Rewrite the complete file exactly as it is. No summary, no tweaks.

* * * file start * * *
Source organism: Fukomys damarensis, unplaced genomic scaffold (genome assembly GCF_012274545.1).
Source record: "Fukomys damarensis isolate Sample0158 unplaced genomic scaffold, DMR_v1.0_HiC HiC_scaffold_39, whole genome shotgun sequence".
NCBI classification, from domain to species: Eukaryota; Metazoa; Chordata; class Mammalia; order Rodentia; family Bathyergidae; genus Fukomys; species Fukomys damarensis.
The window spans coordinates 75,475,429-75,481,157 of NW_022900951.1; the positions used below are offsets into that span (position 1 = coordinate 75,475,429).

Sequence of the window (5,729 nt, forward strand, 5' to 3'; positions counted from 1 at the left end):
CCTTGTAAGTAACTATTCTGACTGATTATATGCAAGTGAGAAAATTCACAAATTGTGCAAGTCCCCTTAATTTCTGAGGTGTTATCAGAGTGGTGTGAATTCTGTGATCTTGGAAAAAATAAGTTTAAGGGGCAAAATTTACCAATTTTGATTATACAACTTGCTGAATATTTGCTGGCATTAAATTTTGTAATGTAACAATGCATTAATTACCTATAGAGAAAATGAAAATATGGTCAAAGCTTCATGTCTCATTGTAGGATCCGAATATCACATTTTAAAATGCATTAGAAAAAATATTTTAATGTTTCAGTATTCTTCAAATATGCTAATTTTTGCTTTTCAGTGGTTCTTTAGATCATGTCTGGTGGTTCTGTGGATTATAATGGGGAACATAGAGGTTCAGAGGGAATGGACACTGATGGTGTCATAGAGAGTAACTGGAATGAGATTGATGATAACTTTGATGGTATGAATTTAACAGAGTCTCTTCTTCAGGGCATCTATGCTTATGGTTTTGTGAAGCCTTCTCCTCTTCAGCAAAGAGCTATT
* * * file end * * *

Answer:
Source organism: Fukomys damarensis, unplaced genomic scaffold (genome assembly GCF_012274545.1).
Source record: "Fukomys damarensis isolate Sample0158 unplaced genomic scaffold, DMR_v1.0_HiC HiC_scaffold_39, whole genome shotgun sequence".
NCBI classification, from domain to species: Eukaryota; Metazoa; Chordata; class Mammalia; order Rodentia; family Bathyergidae; genus Fukomys; species Fukomys damarensis.
The window spans coordinates 75,475,429-75,481,157 of NW_022900951.1; the positions used below are offsets into that span (position 1 = coordinate 75,475,429).

Sequence of the window (5,729 nt, forward strand, 5' to 3'; positions counted from 1 at the left end):
CCTTGTAAGTAACTATTCTGACTGATTATATGCAAGTGAGAAAATTCACAAATTGTGCAAGTCCCCTTAATTTCTGAGGTGTTATCAGAGTGGTGTGAATTCTGTGATCTTGGAAAAAATAAGTTTAAGGGGCAAAATTTACCAATTTTGATTATACAACTTGCTGAATATTTGCTGGCATTAAATTTTGTAATGTAACAATGCATTAATTACCTATAGAGAAAATGAAAATATGGTCAAAGCTTCATGTCTCATTGTAGGATCCGAATATCACATTTTAAAATGCATTAGAAAAAATATTTTAATGTTTCAGTATTCTTCAAATATGCTAATTTTTGCTTTTCAGTGGTTCTTTAGATCATGTCTGGTGGTTCTGTGGATTATAATGGGGAACATAGAGGTTCAGAGGGAATGGACACTGATGGTGTCATAGAGAGTAACTGGAATGAGATTGATGATAACTTTGATGGTATGAATTTAACAGAGTCTCTTCTTCAGGGCATCTATGCTTATGGTTTTGTGAAGCCTTCTCCTCTTCAGCAAAGAGCTATT